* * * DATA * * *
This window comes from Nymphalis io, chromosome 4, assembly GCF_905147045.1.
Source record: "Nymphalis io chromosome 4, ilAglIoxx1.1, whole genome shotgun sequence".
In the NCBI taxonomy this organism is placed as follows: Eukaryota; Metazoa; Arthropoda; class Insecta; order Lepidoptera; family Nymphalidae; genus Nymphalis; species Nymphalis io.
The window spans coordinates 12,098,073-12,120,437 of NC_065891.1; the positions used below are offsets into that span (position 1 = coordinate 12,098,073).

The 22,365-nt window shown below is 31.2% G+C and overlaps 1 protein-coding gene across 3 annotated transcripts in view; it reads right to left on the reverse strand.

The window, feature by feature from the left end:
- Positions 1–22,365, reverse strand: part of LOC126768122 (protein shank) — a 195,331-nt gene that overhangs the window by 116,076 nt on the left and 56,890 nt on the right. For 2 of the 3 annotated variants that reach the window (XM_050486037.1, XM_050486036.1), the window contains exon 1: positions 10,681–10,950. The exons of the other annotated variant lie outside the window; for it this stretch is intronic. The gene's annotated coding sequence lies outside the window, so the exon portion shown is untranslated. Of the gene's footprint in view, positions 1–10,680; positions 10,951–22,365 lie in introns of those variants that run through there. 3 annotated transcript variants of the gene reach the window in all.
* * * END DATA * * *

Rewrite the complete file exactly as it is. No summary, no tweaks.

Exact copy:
This window comes from Nymphalis io, chromosome 4, assembly GCF_905147045.1.
Source record: "Nymphalis io chromosome 4, ilAglIoxx1.1, whole genome shotgun sequence".
In the NCBI taxonomy this organism is placed as follows: Eukaryota; Metazoa; Arthropoda; class Insecta; order Lepidoptera; family Nymphalidae; genus Nymphalis; species Nymphalis io.
The window spans coordinates 12,098,073-12,120,437 of NC_065891.1; the positions used below are offsets into that span (position 1 = coordinate 12,098,073).

The 22,365-nt window shown below is 31.2% G+C and overlaps 1 protein-coding gene across 3 annotated transcripts in view; it reads right to left on the reverse strand.

The window, feature by feature from the left end:
- Positions 1–22,365, reverse strand: part of LOC126768122 (protein shank) — a 195,331-nt gene that overhangs the window by 116,076 nt on the left and 56,890 nt on the right. For 2 of the 3 annotated variants that reach the window (XM_050486037.1, XM_050486036.1), the window contains exon 1: positions 10,681–10,950. The exons of the other annotated variant lie outside the window; for it this stretch is intronic. The gene's annotated coding sequence lies outside the window, so the exon portion shown is untranslated. Of the gene's footprint in view, positions 1–10,680; positions 10,951–22,365 lie in introns of those variants that run through there. 3 annotated transcript variants of the gene reach the window in all.